Gravitational pull

Smit puts Eden’s economic contribution to Cornwall to date at £930m, but the project has courted its share of resentment from some local bodies. The most notable was criticism over the £3m loan it received from the council before launching.

It’s a sore subject for Smit and one that leads him into a tirade. “I’ve got no time at all for people who have any objection to us getting the loan,” he says. “Every other major project in the country was given land and money by their council. Cornwall didn’t give us anything. They loaned it to us at a commercial rate and they’ve done very well out of it, so I wish those that are bleating about it would stop.”

Annual revenue for the Eden Project stands at roughly £19m, with 75% coming from visitors and 25% from special events like rock gigs, commercial developments and donations – the Eden Trust, which owns the project, is both a limited company and registered charity.

While Smit recognises the need to be commercial in order to remain independent, and has aspirations for the project to be run solely from commercial revenue eventually, he’s aware recent events in the financial sector may make that harder.

Eden’s fortunes have, so far, resisted the gravitational pull of the downturn, but it’s hard to ignore the anger Smit feels towards the financial sector. Male vanity and the cocky, aggressive attitude systemic to the financial sector attracts a fair portion of his wrath, as does the City’s so-called risk culture.

“Any fool can gamble with someone else’s money,” he says. “That’s not entrepreneurial. A lot of those big investment banks managed to build up a real culture of risk and machismo that’s based on a falsehood.

“I feel strongly about it because a lot of the great businesses in this country have been built by people working really hard and taking a punt on themselves with assets that their family and friends have put up. The fact that banks are making more money on gambling than investing in people who are building and making things is the root of a lot of what’s gone wrong.”

This mantra of people over corporation comes across very strongly during our time together.

Open-door policy

Smit has a way of putting you at ease. By the time he arrives for our photo shoot, which was slotted in just before his speaking appearance at the British Library, he’s 40 minutes late. His audience are waiting, and our photographer has started to panic, but a few shots in and they’re winding each other up with equal jovial gusto. Despite having just escaped from a day-long meeting with potential investors, Smit is accommodating to a fault.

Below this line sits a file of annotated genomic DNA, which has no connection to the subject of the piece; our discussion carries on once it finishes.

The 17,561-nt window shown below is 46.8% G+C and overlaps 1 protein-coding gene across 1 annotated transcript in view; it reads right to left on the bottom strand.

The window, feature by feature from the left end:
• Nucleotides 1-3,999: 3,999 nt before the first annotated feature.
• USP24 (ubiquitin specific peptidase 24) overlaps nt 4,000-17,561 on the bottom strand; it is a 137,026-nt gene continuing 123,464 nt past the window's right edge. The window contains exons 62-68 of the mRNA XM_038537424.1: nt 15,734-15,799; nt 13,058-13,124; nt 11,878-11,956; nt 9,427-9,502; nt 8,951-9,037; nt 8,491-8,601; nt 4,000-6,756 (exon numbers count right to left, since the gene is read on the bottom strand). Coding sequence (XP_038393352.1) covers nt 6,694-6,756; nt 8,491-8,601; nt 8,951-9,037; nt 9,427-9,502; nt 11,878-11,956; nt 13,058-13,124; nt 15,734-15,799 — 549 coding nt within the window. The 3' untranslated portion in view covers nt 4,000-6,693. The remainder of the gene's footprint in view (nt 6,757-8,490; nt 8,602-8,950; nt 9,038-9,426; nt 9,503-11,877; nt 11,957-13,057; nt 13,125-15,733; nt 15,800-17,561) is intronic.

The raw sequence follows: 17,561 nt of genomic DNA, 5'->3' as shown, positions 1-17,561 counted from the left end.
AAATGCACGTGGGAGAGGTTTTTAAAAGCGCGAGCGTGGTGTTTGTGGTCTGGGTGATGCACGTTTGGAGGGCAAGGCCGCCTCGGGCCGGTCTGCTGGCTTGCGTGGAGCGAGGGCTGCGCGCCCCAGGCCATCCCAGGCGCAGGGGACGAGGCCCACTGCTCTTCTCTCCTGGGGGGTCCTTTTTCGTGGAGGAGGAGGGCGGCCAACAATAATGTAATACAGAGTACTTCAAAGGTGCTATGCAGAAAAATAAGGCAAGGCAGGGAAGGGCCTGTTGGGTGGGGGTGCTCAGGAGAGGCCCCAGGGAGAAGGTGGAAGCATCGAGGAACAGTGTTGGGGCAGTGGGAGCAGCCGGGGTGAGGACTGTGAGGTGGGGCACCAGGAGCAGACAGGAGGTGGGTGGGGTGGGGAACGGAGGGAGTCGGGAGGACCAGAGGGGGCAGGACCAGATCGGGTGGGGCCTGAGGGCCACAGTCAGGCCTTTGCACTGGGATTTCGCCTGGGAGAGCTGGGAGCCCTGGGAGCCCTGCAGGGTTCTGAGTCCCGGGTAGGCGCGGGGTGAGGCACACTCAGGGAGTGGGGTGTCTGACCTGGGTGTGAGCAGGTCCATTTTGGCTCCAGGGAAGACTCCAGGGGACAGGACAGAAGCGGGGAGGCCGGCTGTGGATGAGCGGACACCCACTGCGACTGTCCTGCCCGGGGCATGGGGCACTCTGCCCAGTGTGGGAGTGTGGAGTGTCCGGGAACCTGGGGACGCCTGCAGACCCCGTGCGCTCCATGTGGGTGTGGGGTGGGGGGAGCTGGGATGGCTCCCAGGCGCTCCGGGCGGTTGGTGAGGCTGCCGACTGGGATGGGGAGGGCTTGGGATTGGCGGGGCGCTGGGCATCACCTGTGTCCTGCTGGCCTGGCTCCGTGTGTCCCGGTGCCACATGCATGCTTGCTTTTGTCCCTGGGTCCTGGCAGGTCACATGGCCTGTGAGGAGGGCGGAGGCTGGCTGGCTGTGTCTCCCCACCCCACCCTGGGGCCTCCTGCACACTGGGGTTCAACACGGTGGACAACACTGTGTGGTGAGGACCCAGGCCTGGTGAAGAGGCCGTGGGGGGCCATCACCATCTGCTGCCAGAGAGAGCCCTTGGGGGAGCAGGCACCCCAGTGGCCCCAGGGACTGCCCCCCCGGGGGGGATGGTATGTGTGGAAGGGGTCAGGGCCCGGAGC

This certainly goes a long way to convincing me that his anti-hierarchical, my-door-is-always-open policy at Eden is more than just a branding exercise. In fact, Eden’s management structure, which has sparked interest from several blue-chip firms, such as Unilever and BP, involves a series of rules including ‘tricky days’, where senior staff take on frontline responsibilities, such as serving food or cleaning duties.

“You need to develop techniques that enable the people around you to be positively critical,” says Smit.

“A lot of novice managers think their authority is being challenged when people question it. Many of the best ideas at Eden came out of the gardener or kitchen staff saying: ‘Have you thought about doing it like that?'”

Smit says one of his proudest moments at Eden was avoiding a mass staff cull in 2003. The site was facing an awful winter, but all employees had been promised their jobs were not seasonal. Instead of going down the redundancy route, they took a big gamble and built the largest outdoor ice rink in Europe. It proved a huge hit and, as a result, not a single redundancy was made.

“We depend on people that work their socks off,” says Smit. “They have to trust you’re going to protect them and they’re not expendable. So many companies talk all this shit about people being their greatest asset, but who’s the first to go?”

Another one of those business maxims Smit has no time for is the importance of focus. “I’m always being criticised for it, but I’m the least focused guy you’ve ever met. People who talk about focus should get a slap in the face with a wet haddock.”

So if it’s not focus that breeds success, how do you get a project as vast and ambitious as Eden off the ground? Simple, you just announce you’re going to do it.

“I discovered a technique that revolutionised my life,” says Smit. “It’s called lying – or rather, the telling of future truths. It’s about putting yourself in the most public jeopardy possible and saying: ‘I am going to do this’, so the shame of not doing it would be so great it energises every part of your being.”

In his own words

On the unlocked potential of social enterprise

“In my view, many of the great social enterprises that sit there waiting to be started involve harnessing the fire power of big corporate experience for the more personal engagement of community services”

On whether capitalism provides the best route out of poverty

“To talk about the supremacy of it over other systems is fine, but actually, since the wall came down and we had the death of communism, I think it’s game on to see if capitalism can prove it has a beating heart that’s actually about human values, as opposed to just distribution of capital”

On Tinkerbell Theory

“If you truly believe in something and you can get three others to believe in it too, it will happen. If you love something, provided you’re not a freak, they’ll be millions of others that love it too. Then, the only remaining issue is a marketing one”

On critics of the financial support Eden has received

“I have a deep seated resentment towards people who think we’ve had too much because there’s never been such a good investment made in Cornwall”

On putting his money where his mouth is

“I have put a lot of my own money in and if we hadn’t got the grant to build the Eden Project, it could have ruined me. But that, in itself, gives you a kind of credibility with the bank. They saw we were genuinely entrepreneurial as opposed to a bunch of people waiting for state support”

On getting funding

“If you have a certain amount of charm, and you won’t go away, people will eventually pay you large sums of money to do so. It’s worked very well for me”